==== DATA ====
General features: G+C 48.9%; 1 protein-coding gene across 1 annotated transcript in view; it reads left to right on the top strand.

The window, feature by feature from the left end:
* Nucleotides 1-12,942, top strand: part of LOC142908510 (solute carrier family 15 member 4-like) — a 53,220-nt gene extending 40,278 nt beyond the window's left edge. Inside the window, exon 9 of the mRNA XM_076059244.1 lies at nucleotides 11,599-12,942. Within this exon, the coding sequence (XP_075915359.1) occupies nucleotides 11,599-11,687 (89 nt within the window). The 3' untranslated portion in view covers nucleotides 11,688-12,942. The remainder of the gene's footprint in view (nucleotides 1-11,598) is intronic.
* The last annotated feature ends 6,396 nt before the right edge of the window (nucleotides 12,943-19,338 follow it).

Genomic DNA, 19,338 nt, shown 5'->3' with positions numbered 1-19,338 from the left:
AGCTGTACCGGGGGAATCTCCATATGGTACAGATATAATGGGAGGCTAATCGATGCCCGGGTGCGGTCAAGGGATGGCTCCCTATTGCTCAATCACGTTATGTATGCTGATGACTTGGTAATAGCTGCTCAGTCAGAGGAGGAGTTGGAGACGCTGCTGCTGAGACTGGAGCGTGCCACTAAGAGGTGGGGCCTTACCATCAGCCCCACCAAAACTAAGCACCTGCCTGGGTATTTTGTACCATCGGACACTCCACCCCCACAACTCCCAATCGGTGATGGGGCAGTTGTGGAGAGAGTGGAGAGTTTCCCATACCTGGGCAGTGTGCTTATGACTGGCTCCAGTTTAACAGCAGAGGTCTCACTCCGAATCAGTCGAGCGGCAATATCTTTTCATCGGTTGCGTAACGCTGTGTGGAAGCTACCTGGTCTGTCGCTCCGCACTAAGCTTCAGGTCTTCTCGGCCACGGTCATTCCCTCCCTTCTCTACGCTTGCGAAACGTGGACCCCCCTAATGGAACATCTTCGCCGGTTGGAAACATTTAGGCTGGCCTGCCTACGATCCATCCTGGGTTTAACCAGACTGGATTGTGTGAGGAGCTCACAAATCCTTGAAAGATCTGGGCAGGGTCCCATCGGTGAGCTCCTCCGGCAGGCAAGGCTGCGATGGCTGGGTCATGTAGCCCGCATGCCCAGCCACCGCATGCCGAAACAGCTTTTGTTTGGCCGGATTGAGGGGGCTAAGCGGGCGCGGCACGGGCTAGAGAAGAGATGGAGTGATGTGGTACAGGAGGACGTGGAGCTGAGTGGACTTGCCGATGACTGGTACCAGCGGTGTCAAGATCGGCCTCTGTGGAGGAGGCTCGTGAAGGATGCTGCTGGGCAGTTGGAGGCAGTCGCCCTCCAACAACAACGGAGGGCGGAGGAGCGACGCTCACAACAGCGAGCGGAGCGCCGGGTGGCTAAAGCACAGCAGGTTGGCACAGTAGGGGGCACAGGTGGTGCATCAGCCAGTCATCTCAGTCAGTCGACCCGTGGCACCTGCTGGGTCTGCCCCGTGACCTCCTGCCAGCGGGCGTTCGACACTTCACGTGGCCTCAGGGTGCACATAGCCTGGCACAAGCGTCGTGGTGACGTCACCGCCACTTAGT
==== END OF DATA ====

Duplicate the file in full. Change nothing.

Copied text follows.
General features: G+C 48.9%; 1 protein-coding gene across 1 annotated transcript in view; it reads left to right on the top strand.

The window, feature by feature from the left end:
* Nucleotides 1-12,942, top strand: part of LOC142908510 (solute carrier family 15 member 4-like) — a 53,220-nt gene extending 40,278 nt beyond the window's left edge. Inside the window, exon 9 of the mRNA XM_076059244.1 lies at nucleotides 11,599-12,942. Within this exon, the coding sequence (XP_075915359.1) occupies nucleotides 11,599-11,687 (89 nt within the window). The 3' untranslated portion in view covers nucleotides 11,688-12,942. The remainder of the gene's footprint in view (nucleotides 1-11,598) is intronic.
* The last annotated feature ends 6,396 nt before the right edge of the window (nucleotides 12,943-19,338 follow it).

Genomic DNA, 19,338 nt, shown 5'->3' with positions numbered 1-19,338 from the left:
AGCTGTACCGGGGGAATCTCCATATGGTACAGATATAATGGGAGGCTAATCGATGCCCGGGTGCGGTCAAGGGATGGCTCCCTATTGCTCAATCACGTTATGTATGCTGATGACTTGGTAATAGCTGCTCAGTCAGAGGAGGAGTTGGAGACGCTGCTGCTGAGACTGGAGCGTGCCACTAAGAGGTGGGGCCTTACCATCAGCCCCACCAAAACTAAGCACCTGCCTGGGTATTTTGTACCATCGGACACTCCACCCCCACAACTCCCAATCGGTGATGGGGCAGTTGTGGAGAGAGTGGAGAGTTTCCCATACCTGGGCAGTGTGCTTATGACTGGCTCCAGTTTAACAGCAGAGGTCTCACTCCGAATCAGTCGAGCGGCAATATCTTTTCATCGGTTGCGTAACGCTGTGTGGAAGCTACCTGGTCTGTCGCTCCGCACTAAGCTTCAGGTCTTCTCGGCCACGGTCATTCCCTCCCTTCTCTACGCTTGCGAAACGTGGACCCCCCTAATGGAACATCTTCGCCGGTTGGAAACATTTAGGCTGGCCTGCCTACGATCCATCCTGGGTTTAACCAGACTGGATTGTGTGAGGAGCTCACAAATCCTTGAAAGATCTGGGCAGGGTCCCATCGGTGAGCTCCTCCGGCAGGCAAGGCTGCGATGGCTGGGTCATGTAGCCCGCATGCCCAGCCACCGCATGCCGAAACAGCTTTTGTTTGGCCGGATTGAGGGGGCTAAGCGGGCGCGGCACGGGCTAGAGAAGAGATGGAGTGATGTGGTACAGGAGGACGTGGAGCTGAGTGGACTTGCCGATGACTGGTACCAGCGGTGTCAAGATCGGCCTCTGTGGAGGAGGCTCGTGAAGGATGCTGCTGGGCAGTTGGAGGCAGTCGCCCTCCAACAACAACGGAGGGCGGAGGAGCGACGCTCACAACAGCGAGCGGAGCGCCGGGTGGCTAAAGCACAGCAGGTTGGCACAGTAGGGGGCACAGGTGGTGCATCAGCCAGTCATCTCAGTCAGTCGACCCGTGGCACCTGCTGGGTCTGCCCCGTGACCTCCTGCCAGCGGGCGTTCGACACTTCACGTGGCCTCAGGGTGCACATAGCCTGGCACAAGCGTCGTGGTGACGTCACCGCCACTTAGT